What Adam Smith Ate: Christmas Punch

Renee Wilmeth for AdamSmithWorks


Smith would have enjoyed his favorite claret, what we would call Bordeaux today, as well as, perhaps, a Christmas punch. 
‘Tis the season for holiday celebrations, and none would be complete without imagining how Adam Smith might have spent a Scottish Christmas. 

The holiday in 18th Century Scotland generally began with Christmas Day and ran through Hogmanay – or the New Year – and involved at least a week of celebrations. Some families celebrated the full twelve days of Christmas ending on January 6, the Epiphany. Most get-togethers were social celebrations as many Protestant churches at the time, including the Presbyterian Church of Scotland, celebrated Christmas in a rather quiet fashion.  

During the season families and friends gathered, often for a week or two at a time, and enjoyed lavish dinners, Christmas puddings, and many glasses of punch. Families fêted servants on Boxing Day, and the rest of the week was often full of hunting parties and visits with other households. 

Christmas was a perfect time to visit family and friends and often required travel to stay for long periods of time. Country houses and estates were perfect for hosting a large number of people even when weather made travel difficult. Horses and carriages often couldn’t navigate mud or heavy snow. According to The Life of David Hume, This happened to Hume one year when  was on his way to visit the Comtesse de Boufflers at L’Isle Adam for Christmas in 1775. He was forced to return to Paris due to heavy snow. Even though many families celebrated Christmas as a religious holiday, a holiday visit would have been a social occasion that even the atheist Hume couldn’t resist. 

We know very little about Smith and the holidays, although we do know that he was with his mother at Kirkaldy for Christmas in 1776 before departing for London in January 1777. By all accounts, their home in Kirkaldy was a modest one, but it was made warm and loving by his mother and his cousin, Janet Douglas. They would have decorated with traditional garlands of fresh greens and used candles for festive lights. Churches would have been more elaborately dressed with Christmas trees and garlands dotted with holly.

Music was a large part of Christmas during the time with families and friends alike singing Christmas carols and hymns throughout the holiday. Family would exchange gifts, often handmade or purchased during travels. (Who could imagine what to buy for Adam Smith? New stockings or a colorful necktie?)

But even with music and festive decorations, the real hallmark of the Christmas season was the food: Puddings, plum cakes, roasted turkey and goose, vegetables, preserved fruits, roasted lamb, pork, and even more treats for adults and children alike. And to drink? Smith would have enjoyed his favorite claret, what we would call Bordeaux today, as well as, perhaps, a Christmas punch.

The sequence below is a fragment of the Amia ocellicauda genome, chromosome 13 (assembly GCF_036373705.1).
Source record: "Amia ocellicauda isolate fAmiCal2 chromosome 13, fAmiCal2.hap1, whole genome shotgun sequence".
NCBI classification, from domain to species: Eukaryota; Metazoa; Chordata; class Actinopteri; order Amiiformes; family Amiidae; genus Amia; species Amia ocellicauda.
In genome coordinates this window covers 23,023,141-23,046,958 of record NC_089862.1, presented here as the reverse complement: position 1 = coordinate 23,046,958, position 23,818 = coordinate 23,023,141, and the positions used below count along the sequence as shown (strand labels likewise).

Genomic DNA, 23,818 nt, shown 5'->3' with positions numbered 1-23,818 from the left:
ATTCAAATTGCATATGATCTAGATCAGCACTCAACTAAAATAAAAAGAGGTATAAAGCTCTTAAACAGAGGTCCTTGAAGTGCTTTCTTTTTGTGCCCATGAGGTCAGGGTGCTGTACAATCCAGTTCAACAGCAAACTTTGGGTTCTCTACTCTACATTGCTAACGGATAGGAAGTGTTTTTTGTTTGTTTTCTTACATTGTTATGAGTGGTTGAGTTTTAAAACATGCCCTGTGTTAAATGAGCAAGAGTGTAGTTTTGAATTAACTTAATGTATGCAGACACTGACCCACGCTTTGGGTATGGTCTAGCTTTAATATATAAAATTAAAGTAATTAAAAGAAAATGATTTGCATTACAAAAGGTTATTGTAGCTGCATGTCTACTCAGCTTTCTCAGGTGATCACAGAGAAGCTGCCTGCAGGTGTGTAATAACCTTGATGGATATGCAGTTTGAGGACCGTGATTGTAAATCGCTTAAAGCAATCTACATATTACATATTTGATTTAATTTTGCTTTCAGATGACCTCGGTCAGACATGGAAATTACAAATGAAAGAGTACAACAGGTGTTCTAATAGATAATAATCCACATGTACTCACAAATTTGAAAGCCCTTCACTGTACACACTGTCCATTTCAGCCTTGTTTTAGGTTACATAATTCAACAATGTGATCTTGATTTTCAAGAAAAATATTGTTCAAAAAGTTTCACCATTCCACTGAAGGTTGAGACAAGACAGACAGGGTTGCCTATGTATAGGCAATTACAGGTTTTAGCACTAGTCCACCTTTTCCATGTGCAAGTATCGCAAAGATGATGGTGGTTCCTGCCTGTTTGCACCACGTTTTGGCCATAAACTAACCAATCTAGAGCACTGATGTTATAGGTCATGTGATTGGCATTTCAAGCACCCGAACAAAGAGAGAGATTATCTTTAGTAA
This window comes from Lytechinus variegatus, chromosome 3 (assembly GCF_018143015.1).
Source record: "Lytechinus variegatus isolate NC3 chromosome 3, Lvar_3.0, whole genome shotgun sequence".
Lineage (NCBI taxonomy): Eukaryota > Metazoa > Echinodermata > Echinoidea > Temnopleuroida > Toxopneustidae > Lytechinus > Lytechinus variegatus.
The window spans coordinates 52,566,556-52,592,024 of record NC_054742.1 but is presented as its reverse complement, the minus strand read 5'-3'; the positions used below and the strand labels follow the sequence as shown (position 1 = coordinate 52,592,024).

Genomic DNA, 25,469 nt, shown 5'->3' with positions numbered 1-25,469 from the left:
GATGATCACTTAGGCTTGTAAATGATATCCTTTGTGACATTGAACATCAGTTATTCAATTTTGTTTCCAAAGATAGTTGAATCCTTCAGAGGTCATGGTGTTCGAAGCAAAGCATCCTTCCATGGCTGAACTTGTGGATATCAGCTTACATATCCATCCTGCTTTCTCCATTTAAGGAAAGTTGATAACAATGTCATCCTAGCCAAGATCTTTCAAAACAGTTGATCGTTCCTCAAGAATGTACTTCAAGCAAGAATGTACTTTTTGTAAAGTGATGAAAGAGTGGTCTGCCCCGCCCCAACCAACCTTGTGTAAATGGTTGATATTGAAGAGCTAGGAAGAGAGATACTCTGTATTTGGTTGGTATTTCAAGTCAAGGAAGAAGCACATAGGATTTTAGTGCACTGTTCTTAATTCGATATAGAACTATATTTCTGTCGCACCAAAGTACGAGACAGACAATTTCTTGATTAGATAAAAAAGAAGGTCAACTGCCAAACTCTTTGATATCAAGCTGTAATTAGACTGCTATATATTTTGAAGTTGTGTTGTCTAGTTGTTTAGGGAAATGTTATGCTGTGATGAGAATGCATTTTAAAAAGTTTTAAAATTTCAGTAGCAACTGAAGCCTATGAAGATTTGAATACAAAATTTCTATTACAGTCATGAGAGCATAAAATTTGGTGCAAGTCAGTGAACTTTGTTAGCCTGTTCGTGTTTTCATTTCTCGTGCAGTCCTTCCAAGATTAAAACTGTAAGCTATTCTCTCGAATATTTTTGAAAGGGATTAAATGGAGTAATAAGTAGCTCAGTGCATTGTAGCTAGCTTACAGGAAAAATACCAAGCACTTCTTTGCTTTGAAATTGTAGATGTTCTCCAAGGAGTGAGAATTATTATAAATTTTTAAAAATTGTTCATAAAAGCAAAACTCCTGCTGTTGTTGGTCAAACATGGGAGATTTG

Writer Edward Topham, in his Letters from Edinburgh 1774-1775, tells us that brandy and rum punches were all the rage in town, served from large bowls in homes and in the Oyster Cellars frequented by gentlemen and ladies. He recounts one establishment where “…as the table was cleared, and glasses introduced. The ladies were now asked whether they would choose brandy or rum punch? I thought this question an odd one, but I was soon informed by the gentleman who sat next to me that no wine was sold here; but that punch was quite 'the thing.' The ladies, who always love what is best, fixed upon brandy punch, and a large bowl was immediately introduced.” 

At least one biography of Adam Smith tells us he “enjoyed a tankard of claret, followed by whist and punch” while spending evenings with friends. (One friend said he was a “bad partner” since he’d often give up the hand of cards when an idea struck him.)  (Hirst, Adam Smith, 96)  

Cocktail historians tell us punch at this time had, classically, 5 ingredients: A spirit (rum or brandy), fruit, sugar, spices, and a base – either wine, fruit juice, tea, or milk. Hannah Woolley, the 17th Century English cookbook author, gives us the following recipe in The Queen-like Closet:  “To make Punch. Take one Quart of Claret Wine, half a Pint of Brandy, and a little Nutmeg grated, a little Sugar, and the juice of a Limon, and so drink it.”  We suspect you might like something a bit more updated and scaled down. No punchbowl required. 


Christmas Punch (serves 6)

1 cup spiced rum

1 bottle fruity red wine

1 cup mulling spice simple syrup

1 cup fresh orange juice

2 oz fresh lemon juice

6 sugar cubes, soaked in bitters

Cinnamon sticks, rosemary sprigs, orange slices for garnish

Club soda

Mix the first five ingredients in a large pitcher (or punch bowl).  Serve in tall glasses over ice. Garnish with the sugar cube, cinnamon stick, rosemary and orange slices.  Top up with club soda.



 Read the previous What Adam Smith Ate posts:
Comments
Add a comment
Never shown anywhere
Or
Sign in